A Student Perspective on Sandusky –

August 14, 2020

One of my favorite parts about being a student worker at Sandusky has been learning about the history and heritage of the city firsthand. I was originally introduced to Historic Sandusky as a freshman on a tour, but it was not until I became an upperclassman that I was offered a job at Sandusky’s archaeology lab.

 

 

My official title at Sandusky is that of a “Cultural Resource Assistant” and while that is an accurate designation of my role it does not necessarily explain what I do. Work done in the lab builds upon the work of archaeologists out in the field and pieces together contextual information about a site based on their findings. Consequently, an archaeology lab works as a sort of liaison between the field and the museum.

 

My many responsibilities in the lab have ranged from washing bones to typifying 19th century ceramics. Once an item is accessioned into the lab, we go through the process of cleaning, identifying, and then cataloguing. Afterwards, the artifact can be kept in storage, sent for further conservation work, or exhibited in a display.

 

 

When I first began my position at Sandusky’s lab the majority of the work involved cataloguing of artifacts found in the basement of Mead’s Tavern in New London. More recently, excavation has begun at the Alum Springs Hotel. This project has been a lot of fun for me because I’m working on artifacts as they are coming in and get to see the varying contexts of the site as it is unearthed. For example, the first few layers of the site contained mainly 21st and late 20th century artifacts but as the excavation continued, we began seeing a lot more of the artifacts that were typical of older contexts, including many interesting ceramic patterns.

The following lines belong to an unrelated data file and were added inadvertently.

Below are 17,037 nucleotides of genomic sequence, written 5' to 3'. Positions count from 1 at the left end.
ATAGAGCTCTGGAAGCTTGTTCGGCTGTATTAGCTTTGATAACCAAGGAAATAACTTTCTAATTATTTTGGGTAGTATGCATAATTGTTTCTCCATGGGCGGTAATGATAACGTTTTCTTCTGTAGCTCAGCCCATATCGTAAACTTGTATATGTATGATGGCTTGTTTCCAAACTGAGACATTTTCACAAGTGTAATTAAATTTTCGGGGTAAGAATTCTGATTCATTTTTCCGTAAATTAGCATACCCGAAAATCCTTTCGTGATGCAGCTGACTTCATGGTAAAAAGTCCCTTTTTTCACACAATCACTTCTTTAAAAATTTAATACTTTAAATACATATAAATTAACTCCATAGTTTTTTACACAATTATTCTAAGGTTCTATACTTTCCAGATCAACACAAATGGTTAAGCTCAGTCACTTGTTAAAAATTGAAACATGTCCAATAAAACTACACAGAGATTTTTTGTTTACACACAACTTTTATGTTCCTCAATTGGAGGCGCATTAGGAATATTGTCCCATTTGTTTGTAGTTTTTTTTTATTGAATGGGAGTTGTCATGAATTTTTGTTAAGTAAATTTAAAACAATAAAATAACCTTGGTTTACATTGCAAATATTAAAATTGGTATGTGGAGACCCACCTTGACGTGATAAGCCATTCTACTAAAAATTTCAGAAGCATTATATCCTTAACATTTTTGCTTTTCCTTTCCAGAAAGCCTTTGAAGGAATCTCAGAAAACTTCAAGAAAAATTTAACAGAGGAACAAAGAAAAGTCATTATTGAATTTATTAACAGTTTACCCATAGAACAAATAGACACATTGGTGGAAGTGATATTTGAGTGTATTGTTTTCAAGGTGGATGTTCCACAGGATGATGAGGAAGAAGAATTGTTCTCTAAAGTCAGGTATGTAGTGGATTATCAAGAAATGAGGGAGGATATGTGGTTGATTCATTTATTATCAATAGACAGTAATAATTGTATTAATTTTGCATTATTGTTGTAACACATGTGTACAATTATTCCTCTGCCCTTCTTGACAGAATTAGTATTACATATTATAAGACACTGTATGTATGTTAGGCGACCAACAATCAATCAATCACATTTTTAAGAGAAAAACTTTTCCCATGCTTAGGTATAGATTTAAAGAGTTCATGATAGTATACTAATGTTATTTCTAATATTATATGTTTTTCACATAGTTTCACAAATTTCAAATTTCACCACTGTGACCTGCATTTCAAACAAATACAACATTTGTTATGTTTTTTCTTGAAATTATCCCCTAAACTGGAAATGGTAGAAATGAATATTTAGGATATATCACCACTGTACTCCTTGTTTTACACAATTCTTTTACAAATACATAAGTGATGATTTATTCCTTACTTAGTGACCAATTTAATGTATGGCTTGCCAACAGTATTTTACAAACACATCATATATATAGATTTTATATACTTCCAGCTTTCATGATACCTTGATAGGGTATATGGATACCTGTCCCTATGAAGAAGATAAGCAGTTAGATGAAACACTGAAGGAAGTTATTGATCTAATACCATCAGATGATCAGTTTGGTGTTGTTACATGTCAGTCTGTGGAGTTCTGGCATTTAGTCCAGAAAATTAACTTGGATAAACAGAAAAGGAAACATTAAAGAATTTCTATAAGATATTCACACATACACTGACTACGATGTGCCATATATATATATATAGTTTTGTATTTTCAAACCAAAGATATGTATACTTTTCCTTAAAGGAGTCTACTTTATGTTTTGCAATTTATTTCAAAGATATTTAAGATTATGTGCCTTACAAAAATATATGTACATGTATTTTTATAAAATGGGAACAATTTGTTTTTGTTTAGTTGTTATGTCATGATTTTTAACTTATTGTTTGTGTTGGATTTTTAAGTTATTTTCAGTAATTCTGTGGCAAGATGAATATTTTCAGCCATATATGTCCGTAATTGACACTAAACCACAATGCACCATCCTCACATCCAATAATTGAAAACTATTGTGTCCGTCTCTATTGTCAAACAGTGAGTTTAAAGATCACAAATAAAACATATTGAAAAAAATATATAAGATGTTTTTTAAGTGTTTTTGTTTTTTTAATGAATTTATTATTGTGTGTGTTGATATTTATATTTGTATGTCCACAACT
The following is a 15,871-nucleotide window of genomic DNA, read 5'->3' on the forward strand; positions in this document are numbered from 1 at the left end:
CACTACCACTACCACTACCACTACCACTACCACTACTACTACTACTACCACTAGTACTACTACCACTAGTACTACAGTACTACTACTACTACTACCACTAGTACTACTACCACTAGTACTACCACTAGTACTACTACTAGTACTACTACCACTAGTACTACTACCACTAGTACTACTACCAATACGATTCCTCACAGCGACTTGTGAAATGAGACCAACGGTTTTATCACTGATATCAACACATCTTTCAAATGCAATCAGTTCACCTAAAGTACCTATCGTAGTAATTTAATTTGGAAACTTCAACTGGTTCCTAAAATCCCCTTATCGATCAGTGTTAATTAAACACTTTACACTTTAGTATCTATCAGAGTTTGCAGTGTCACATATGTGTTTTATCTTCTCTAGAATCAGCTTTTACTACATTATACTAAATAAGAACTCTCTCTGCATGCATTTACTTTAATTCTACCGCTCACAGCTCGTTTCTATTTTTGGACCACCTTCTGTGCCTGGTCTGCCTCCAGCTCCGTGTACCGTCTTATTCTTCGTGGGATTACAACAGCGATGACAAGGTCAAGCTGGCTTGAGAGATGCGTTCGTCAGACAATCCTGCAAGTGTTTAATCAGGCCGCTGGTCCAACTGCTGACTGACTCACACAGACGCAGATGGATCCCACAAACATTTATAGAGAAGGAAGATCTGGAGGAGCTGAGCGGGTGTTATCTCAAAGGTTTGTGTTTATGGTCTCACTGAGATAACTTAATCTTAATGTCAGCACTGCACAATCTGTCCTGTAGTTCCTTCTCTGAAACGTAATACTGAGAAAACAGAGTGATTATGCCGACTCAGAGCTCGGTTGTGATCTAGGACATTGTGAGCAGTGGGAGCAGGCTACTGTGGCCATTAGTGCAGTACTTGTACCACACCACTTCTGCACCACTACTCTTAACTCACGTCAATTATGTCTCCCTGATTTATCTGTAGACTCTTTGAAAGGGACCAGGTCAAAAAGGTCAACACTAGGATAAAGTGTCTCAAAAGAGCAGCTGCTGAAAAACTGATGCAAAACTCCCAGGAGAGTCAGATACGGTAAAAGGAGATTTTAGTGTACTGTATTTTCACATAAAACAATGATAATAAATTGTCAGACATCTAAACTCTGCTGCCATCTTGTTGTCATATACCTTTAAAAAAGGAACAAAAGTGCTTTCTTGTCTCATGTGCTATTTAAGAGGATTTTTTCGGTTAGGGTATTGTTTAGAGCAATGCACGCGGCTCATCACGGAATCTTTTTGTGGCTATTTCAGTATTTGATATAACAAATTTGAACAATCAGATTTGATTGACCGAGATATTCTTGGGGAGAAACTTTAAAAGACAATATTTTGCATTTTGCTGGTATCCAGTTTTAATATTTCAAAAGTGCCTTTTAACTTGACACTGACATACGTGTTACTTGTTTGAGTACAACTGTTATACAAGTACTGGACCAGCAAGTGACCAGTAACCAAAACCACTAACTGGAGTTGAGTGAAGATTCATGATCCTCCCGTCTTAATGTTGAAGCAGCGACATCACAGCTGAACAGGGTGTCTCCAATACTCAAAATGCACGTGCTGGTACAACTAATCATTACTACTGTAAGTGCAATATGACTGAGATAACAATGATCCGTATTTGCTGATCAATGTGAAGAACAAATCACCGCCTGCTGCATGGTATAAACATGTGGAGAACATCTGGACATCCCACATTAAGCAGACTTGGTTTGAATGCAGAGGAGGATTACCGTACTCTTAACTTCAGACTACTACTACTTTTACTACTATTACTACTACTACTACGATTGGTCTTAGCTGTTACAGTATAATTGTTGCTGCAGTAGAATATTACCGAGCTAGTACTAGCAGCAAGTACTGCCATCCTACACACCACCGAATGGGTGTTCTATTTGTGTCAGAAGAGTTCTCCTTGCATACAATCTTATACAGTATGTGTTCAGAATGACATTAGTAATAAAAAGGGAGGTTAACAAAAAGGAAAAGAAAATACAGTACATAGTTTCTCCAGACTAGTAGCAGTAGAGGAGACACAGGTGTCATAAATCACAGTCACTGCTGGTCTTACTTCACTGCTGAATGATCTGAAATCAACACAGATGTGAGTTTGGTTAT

As a university student working in a professional archaeology lab, I have gained a wealth of experience that will benefit me greatly after graduation and in my future career. As a prospective anthropologist I know I have been given a unique opportunity by being able to function hands on in an environment that deals with cultural heritage.  Not only have I learned how to process and identify artifacts, but I have learned how to engage with others in a professional environment and developed a social network in Lynchburg and other areas within the region.

 

 

 

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